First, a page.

Government should only support Jaguar Land Rover if it adopts a revolutionary, greener approach to car production, a leading Birmingham academic has said.
Julia King, vice-chancellor of Aston University, labelled JLR as conservative and “behind the curve” on environmental technology.
She called on the firm’s management to be “brave” and speed up the development of new fuel-efficient vehicles.
She also urged government to make environmental performance key to any financial help it offered JLR.
Professor King is part of the government’s committee on climate change and the author of the King Review of Low-Carbon Cars which examines how carbon emissions can be reduced through the development of cleaner fuels.
She said: “The closure of JLR would be hugely depressing for the region and I don’t want to see the government walk away from this company.
“But I fear for the future of firms like JLR who do not accept the message about climate change.
“Perhaps now, amidst this crisis, there is an opportunity for change and for JLR to start taking some radical steps forward.”
In an exclusive interview with the Birmingham Post yesterday, JLR chief executive David Smith said the firm was investing in environmental programmes.
But Professor King insisted JLR trailed well behind some of its European and Japanese rivals.
She said: “JLR are lagging behind in the development of environmental technologies.
“They are still focused on building conventional, large, luxury cars.
“Yes they are moving in the direction of lower emissions, but they are not doing it fast enough.
“I understand it would be difficult for JLR to abandon their current development plans, but the management need to be brave and take that decision.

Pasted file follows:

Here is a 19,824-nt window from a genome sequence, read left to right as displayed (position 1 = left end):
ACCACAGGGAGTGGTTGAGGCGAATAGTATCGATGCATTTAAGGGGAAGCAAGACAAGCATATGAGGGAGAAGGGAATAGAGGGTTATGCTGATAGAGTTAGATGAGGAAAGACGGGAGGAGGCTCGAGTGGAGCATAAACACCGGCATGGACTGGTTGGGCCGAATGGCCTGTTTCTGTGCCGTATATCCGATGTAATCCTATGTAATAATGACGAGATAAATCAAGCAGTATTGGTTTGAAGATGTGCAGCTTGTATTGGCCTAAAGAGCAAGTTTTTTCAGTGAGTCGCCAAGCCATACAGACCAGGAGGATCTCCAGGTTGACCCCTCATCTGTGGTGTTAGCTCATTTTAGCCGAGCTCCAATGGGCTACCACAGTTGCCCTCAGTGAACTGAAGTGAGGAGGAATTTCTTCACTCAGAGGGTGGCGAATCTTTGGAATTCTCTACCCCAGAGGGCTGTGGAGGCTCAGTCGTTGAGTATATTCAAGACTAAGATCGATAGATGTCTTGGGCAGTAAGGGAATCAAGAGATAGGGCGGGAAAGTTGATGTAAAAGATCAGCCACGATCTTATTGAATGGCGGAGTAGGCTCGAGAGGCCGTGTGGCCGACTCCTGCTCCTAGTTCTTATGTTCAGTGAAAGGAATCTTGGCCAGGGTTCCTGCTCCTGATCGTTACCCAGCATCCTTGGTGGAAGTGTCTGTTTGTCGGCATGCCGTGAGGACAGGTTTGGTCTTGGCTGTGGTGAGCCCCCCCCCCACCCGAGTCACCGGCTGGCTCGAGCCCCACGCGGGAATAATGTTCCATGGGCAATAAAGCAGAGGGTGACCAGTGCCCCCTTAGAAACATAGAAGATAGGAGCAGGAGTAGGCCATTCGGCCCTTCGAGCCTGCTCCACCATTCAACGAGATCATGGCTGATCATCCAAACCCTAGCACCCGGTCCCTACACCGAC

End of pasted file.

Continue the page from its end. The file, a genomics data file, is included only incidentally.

“They must trust their engineers who I am sure have the talent to deliver the radical solutions that are needed to meet the challenge of climate change.”
Professor King, a former engineer at Rolls-Royce, said she wanted government to ensure JLR focused on improving its environmental programme.
She said: “I would like to see the government encourage JLR to push forward their hybrid engine programme, whether that is by funding or by stimulating the market for these cars.”
Professor King added the current downturn should be no excuse for Britain to neglect the development of new low-carbon technologies.
She said: “There is a real concern we might take our eye off the ball because of the other economic challenges that are facing us but we have to be focused even in the midst of a financial downturn.
“We must make sure the low-carbon vehicle roll-out is driven forward as it will mean companies like Jaguar Land Rover will come out of this economic situation better than their competitors.
“They can take this agenda forward and preserve the skill base of the West Midlands which should be cherished.
“If this happens we will have a company that is ahead of the game when the economic market changes again so this is the chance to help them move forward.”
JLR could also benefit from a £100 million investment package if it stepped up its development of green vehicles, Professor King has said.
In October, transport secretary Geoff Hoon announced a series of funds aimed at promoting low-carbon vehicles.
This includes plans to supply 100 electric cars to towns and cities across the UK.
Motor manufacturers can also bid to be part of a £10?million project to run electric car and ultra-low carbon vehicle projects and for a £20?million fund to make electric and green technology more affordable.
The package of funds also includes £30?million from regional development agency Advantage West Midlands.
Professor King said she was disappointed that no UK vehicle manufacturers were significantly benefitting from the new funds.
She said: “At the moment not one UK vehicle manufacturer is benefitting from this money because they do not have the technology or the programmes to bid.
“It would be great to see JLR develop the capacity to make use of these funds.”
Professor King said that “plug-in” hybrid cars that run on both electricity and petrol could benefit from the programme.
She said: “I don’t expect JLR will be making purely electrical cars any time soon, but they could be providing plug-in hybrid vehicles designed for longer journeys.”
By offering grants and funding to develop such technology could be another way the government could help support JLR through the economic downturn, Professor King added.